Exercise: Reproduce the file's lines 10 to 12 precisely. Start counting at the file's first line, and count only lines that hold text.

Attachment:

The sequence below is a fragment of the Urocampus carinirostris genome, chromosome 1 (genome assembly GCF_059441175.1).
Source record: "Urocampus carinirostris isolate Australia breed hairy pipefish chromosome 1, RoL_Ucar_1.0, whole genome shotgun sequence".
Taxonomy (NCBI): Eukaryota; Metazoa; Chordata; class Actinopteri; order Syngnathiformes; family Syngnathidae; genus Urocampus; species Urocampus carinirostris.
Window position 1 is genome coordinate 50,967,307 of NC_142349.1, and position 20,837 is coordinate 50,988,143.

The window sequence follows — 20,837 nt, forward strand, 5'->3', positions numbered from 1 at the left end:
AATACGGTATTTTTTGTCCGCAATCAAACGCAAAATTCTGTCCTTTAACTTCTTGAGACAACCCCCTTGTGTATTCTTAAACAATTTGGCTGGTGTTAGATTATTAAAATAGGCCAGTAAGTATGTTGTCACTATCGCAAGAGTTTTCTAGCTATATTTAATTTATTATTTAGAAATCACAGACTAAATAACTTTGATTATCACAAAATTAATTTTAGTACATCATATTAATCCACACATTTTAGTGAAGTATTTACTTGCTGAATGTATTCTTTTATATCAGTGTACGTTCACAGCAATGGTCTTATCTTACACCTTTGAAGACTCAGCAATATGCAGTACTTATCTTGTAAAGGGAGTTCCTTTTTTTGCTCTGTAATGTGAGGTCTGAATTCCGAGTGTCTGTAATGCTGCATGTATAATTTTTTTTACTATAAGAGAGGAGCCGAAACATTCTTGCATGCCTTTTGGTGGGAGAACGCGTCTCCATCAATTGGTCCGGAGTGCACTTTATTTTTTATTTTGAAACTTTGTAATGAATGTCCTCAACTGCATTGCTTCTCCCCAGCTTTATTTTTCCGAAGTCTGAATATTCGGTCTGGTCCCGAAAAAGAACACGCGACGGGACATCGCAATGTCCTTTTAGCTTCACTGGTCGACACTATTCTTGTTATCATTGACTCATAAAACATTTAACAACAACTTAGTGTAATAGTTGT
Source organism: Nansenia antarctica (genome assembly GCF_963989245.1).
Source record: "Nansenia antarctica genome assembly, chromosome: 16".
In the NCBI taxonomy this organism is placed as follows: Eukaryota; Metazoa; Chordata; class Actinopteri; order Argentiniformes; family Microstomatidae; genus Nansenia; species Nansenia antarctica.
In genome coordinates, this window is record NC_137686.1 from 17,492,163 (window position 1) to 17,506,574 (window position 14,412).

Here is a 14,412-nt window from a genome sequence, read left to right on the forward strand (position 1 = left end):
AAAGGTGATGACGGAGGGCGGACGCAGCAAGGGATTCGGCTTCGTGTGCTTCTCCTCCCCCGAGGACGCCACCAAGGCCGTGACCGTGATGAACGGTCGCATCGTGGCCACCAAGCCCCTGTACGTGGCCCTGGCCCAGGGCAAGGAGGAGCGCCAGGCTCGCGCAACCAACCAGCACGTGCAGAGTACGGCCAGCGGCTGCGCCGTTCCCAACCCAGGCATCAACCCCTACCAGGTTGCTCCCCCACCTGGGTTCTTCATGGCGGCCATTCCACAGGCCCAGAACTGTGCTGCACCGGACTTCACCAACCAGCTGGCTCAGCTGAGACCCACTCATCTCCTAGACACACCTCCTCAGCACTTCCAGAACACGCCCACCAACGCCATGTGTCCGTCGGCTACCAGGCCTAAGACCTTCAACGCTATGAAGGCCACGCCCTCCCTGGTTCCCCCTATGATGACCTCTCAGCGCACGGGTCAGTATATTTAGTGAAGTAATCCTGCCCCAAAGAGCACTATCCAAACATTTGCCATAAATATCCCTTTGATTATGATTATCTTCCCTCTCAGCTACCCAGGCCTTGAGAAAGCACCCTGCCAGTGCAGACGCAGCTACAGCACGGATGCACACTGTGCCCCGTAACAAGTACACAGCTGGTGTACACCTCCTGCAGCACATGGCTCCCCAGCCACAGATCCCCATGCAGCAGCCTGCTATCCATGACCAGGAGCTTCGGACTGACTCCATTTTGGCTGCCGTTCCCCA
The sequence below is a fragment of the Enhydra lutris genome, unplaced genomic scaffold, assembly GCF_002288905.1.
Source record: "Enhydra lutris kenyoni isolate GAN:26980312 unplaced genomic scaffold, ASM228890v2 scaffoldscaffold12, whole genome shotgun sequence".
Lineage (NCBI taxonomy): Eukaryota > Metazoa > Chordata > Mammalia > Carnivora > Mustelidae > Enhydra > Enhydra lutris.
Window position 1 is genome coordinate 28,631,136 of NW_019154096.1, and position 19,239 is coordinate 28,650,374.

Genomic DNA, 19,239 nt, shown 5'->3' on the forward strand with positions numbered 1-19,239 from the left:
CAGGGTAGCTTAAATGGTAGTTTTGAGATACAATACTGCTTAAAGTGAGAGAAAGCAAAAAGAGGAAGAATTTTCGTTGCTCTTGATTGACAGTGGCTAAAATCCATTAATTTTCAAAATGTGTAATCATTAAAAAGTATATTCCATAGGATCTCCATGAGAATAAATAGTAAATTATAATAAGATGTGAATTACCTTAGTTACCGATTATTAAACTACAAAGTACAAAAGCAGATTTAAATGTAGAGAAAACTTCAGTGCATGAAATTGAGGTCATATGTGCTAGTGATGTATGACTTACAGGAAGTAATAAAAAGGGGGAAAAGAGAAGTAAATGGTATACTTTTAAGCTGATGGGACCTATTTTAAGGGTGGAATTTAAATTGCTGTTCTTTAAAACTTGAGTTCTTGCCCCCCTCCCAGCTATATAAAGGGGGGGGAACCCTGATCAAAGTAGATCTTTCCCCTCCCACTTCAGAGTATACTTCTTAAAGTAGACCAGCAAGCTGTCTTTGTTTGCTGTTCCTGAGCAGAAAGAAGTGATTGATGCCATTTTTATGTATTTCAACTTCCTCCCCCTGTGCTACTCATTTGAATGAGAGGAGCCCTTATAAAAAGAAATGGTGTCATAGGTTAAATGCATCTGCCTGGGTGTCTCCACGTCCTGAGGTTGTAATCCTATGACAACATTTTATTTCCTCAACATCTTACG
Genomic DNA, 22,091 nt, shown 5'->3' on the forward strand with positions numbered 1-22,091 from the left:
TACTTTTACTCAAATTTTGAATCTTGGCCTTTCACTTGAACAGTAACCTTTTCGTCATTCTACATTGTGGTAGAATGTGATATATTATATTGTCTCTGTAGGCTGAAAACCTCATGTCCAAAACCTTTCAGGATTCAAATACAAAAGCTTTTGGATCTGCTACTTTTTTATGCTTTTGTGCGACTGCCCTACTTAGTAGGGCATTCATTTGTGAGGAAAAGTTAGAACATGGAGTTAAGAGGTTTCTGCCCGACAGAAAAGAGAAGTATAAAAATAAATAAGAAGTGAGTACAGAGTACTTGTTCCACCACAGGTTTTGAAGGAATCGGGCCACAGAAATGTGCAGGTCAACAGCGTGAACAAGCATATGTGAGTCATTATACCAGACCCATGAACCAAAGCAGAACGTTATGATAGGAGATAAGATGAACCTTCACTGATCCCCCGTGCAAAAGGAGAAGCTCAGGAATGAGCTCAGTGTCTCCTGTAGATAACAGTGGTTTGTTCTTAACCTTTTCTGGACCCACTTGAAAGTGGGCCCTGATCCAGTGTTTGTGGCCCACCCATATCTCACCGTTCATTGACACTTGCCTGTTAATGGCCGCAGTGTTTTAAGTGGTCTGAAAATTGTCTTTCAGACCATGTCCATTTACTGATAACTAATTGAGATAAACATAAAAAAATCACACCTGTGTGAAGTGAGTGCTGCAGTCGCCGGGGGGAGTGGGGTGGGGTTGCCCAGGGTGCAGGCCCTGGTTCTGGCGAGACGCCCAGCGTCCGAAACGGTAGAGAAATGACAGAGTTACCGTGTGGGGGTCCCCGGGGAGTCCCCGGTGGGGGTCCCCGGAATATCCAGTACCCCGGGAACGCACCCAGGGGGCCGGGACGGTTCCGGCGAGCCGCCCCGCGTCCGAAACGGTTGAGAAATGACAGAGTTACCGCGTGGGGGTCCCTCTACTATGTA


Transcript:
In genome coordinates, this window is record NC_137686.1 from 17,492,163 (window position 1) to 17,506,574 (window position 14,412).

Here is a 14,412-nt window from a genome sequence, read left to right on the forward strand (position 1 = left end):
AAAGGTGATGACGGAGGGCGGACGCAGCAAGGGATTCGGCTTCGTGTGCTTCTCCTCCCCCGAGGACGCCACCAAGGCCGTGACCGTGATGAACGGTCGCATCGTGGCCACCAAGCCCCTGTACGTGGCCCTGGCCCAGGGCAAGGAGGAGCGCCAGGCTCGCGCAACCAACCAGCACGTGCAGAGTACGGCCAGCGGCTGCGCCGTTCCCAACCCAGGCATCAACCCCTACCAGGTTGCTCCCCCACCTGGGTTCTTCATGGCGGCCATTCCACAGGCCCAGAACTGTGCTGCACCGGACTTCACCAACCAGCTGGCTCAGCTGAGACCCACTCATCTCCTAGACACACCTCCTCAGCACTTCCAGAACACGCCCACCAACGCCATGTGTCCGTCGGCTACCAGGCCTAAGACCTTCAACGCTATGAAGGCCACGCCCTCCCTGGTTCCCCCTATGATGACCTCTCAGCGCACGGGTCAGTATATTTAGTGAAGTAATCCTGCCCCAAAGAGCACTATCCAAACATTTGCCATAAATATCCCTTTGATTATGATTATCTTCCCTCTCAGCTACCCAGGCCTTGAGAAAGCACCCTGCCAGTGCAGACGCAGCTACAGCACGGATGCACACTGTGCCCCGTAACAAGTACACAGCTGGTGTACACCTCCTGCAGCACATGGCTCCCCAGCCACAGATCCCCATGCAGCAGCCTGCTATCCATGACCAGGAGCTTCGGACTGACTCCATTTTGGCTGCCGTTCCCCA